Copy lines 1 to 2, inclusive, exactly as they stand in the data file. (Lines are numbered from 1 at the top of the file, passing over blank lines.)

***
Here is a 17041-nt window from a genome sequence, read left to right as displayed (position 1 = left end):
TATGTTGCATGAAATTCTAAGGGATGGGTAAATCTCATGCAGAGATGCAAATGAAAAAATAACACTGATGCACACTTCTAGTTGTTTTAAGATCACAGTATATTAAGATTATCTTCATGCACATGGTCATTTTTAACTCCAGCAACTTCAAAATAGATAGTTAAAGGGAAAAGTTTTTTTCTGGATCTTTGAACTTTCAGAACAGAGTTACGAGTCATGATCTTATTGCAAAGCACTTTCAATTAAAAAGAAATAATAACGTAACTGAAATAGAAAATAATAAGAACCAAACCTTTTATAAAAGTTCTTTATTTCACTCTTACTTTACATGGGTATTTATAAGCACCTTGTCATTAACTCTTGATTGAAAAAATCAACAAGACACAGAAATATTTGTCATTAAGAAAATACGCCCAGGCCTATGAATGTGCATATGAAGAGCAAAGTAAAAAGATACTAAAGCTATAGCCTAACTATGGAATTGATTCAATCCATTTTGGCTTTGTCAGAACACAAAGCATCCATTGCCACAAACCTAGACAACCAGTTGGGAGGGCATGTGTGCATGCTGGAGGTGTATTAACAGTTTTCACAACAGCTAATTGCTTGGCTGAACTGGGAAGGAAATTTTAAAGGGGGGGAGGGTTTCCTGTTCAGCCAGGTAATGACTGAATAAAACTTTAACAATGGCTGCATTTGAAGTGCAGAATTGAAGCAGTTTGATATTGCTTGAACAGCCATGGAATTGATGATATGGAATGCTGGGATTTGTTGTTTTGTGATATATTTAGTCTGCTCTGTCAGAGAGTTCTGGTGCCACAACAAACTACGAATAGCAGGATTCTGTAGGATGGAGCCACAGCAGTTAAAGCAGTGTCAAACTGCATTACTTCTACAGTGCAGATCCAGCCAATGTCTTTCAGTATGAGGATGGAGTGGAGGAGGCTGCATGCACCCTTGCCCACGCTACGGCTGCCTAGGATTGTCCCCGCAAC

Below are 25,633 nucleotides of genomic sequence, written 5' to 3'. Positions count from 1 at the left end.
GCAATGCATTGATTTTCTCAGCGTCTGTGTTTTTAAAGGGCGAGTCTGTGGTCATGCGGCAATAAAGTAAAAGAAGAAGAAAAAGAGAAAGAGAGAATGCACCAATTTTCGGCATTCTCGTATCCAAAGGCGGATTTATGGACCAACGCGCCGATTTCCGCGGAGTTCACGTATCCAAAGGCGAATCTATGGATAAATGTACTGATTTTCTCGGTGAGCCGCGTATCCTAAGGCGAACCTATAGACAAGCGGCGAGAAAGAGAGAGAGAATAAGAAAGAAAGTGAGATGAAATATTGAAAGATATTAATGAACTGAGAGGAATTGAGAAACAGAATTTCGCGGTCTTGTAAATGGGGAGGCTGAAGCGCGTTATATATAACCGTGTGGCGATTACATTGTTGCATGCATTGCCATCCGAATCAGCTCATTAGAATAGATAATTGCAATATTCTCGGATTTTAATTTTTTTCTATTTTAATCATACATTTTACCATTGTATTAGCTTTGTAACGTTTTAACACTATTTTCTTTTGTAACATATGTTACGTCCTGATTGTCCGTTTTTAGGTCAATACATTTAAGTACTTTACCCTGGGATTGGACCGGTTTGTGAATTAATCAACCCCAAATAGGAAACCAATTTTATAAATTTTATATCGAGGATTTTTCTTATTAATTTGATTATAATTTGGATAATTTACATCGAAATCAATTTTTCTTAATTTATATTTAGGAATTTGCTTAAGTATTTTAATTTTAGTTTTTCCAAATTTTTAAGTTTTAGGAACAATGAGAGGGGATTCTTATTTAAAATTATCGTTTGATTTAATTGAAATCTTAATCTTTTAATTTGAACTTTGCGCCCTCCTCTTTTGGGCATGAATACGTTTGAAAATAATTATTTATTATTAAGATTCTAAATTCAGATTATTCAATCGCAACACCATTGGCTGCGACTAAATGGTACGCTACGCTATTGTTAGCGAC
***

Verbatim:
Here is a 17041-nt window from a genome sequence, read left to right as displayed (position 1 = left end):
TATGTTGCATGAAATTCTAAGGGATGGGTAAATCTCATGCAGAGATGCAAATGAAAAAATAACACTGATGCACACTTCTAGTTGTTTTAAGATCACAGTATATTAAGATTATCTTCATGCACATGGTCATTTTTAACTCCAGCAACTTCAAAATAGATAGTTAAAGGGAAAAGTTTTTTTCTGGATCTTTGAACTTTCAGAACAGAGTTACGAGTCATGATCTTATTGCAAAGCACTTTCAATTAAAAAGAAATAATAACGTAACTGAAATAGAAAATAATAAGAACCAAACCTTTTATAAAAGTTCTTTATTTCACTCTTACTTTACATGGGTATTTATAAGCACCTTGTCATTAACTCTTGATTGAAAAAATCAACAAGACACAGAAATATTTGTCATTAAGAAAATACGCCCAGGCCTATGAATGTGCATATGAAGAGCAAAGTAAAAAGATACTAAAGCTATAGCCTAACTATGGAATTGATTCAATCCATTTTGGCTTTGTCAGAACACAAAGCATCCATTGCCACAAACCTAGACAACCAGTTGGGAGGGCATGTGTGCATGCTGGAGGTGTATTAACAGTTTTCACAACAGCTAATTGCTTGGCTGAACTGGGAAGGAAATTTTAAAGGGGGGGAGGGTTTCCTGTTCAGCCAGGTAATGACTGAATAAAACTTTAACAATGGCTGCATTTGAAGTGCAGAATTGAAGCAGTTTGATATTGCTTGAACAGCCATGGAATTGATGATATGGAATGCTGGGATTTGTTGTTTTGTGATATATTTAGTCTGCTCTGTCAGAGAGTTCTGGTGCCACAACAAACTACGAATAGCAGGATTCTGTAGGATGGAGCCACAGCAGTTAAAGCAGTGTCAAACTGCATTACTTCTACAGTGCAGATCCAGCCAATGTCTTTCAGTATGAGGATGGAGTGGAGGAGGCTGCATGCACCCTTGCCCACGCTACGGCTGCCTAGGATTGTCCCCGCAAC